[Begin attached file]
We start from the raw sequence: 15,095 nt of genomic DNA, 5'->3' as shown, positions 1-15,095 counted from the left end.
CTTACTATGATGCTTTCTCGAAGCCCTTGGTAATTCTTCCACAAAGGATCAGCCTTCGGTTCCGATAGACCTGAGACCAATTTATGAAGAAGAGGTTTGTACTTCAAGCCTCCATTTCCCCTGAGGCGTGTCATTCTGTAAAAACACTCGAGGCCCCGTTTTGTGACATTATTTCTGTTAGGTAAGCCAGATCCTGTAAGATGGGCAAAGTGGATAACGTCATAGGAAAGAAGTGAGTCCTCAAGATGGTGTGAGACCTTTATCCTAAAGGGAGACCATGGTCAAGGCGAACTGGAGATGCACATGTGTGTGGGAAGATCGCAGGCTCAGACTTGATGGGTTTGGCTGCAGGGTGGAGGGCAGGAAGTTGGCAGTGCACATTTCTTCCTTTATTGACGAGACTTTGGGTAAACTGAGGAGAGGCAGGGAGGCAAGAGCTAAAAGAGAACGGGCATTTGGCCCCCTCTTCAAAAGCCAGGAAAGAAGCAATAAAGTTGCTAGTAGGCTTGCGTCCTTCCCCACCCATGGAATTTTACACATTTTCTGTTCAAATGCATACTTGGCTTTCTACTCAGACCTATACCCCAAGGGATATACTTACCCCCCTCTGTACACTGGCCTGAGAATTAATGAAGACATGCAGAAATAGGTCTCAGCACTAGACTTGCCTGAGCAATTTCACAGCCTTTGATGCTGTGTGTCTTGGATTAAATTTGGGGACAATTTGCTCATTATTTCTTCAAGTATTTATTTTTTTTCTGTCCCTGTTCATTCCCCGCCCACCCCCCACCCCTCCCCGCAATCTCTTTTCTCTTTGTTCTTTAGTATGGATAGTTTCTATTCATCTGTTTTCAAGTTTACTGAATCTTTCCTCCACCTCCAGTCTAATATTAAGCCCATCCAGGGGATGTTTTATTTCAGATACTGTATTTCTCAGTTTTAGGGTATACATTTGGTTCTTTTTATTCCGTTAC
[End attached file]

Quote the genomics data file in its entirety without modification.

We start from the raw sequence: 15,095 nt of genomic DNA, 5'->3' as shown, positions 1-15,095 counted from the left end.
CTTACTATGATGCTTTCTCGAAGCCCTTGGTAATTCTTCCACAAAGGATCAGCCTTCGGTTCCGATAGACCTGAGACCAATTTATGAAGAAGAGGTTTGTACTTCAAGCCTCCATTTCCCCTGAGGCGTGTCATTCTGTAAAAACACTCGAGGCCCCGTTTTGTGACATTATTTCTGTTAGGTAAGCCAGATCCTGTAAGATGGGCAAAGTGGATAACGTCATAGGAAAGAAGTGAGTCCTCAAGATGGTGTGAGACCTTTATCCTAAAGGGAGACCATGGTCAAGGCGAACTGGAGATGCACATGTGTGTGGGAAGATCGCAGGCTCAGACTTGATGGGTTTGGCTGCAGGGTGGAGGGCAGGAAGTTGGCAGTGCACATTTCTTCCTTTATTGACGAGACTTTGGGTAAACTGAGGAGAGGCAGGGAGGCAAGAGCTAAAAGAGAACGGGCATTTGGCCCCCTCTTCAAAAGCCAGGAAAGAAGCAATAAAGTTGCTAGTAGGCTTGCGTCCTTCCCCACCCATGGAATTTTACACATTTTCTGTTCAAATGCATACTTGGCTTTCTACTCAGACCTATACCCCAAGGGATATACTTACCCCCCTCTGTACACTGGCCTGAGAATTAATGAAGACATGCAGAAATAGGTCTCAGCACTAGACTTGCCTGAGCAATTTCACAGCCTTTGATGCTGTGTGTCTTGGATTAAATTTGGGGACAATTTGCTCATTATTTCTTCAAGTATTTATTTTTTTTCTGTCCCTGTTCATTCCCCGCCCACCCCCCACCCCTCCCCGCAATCTCTTTTCTCTTTGTTCTTTAGTATGGATAGTTTCTATTCATCTGTTTTCAAGTTTACTGAATCTTTCCTCCACCTCCAGTCTAATATTAAGCCCATCCAGGGGATGTTTTATTTCAGATACTGTATTTCTCAGTTTTAGGGTATACATTTGGTTCTTTTTATTCCGTTAC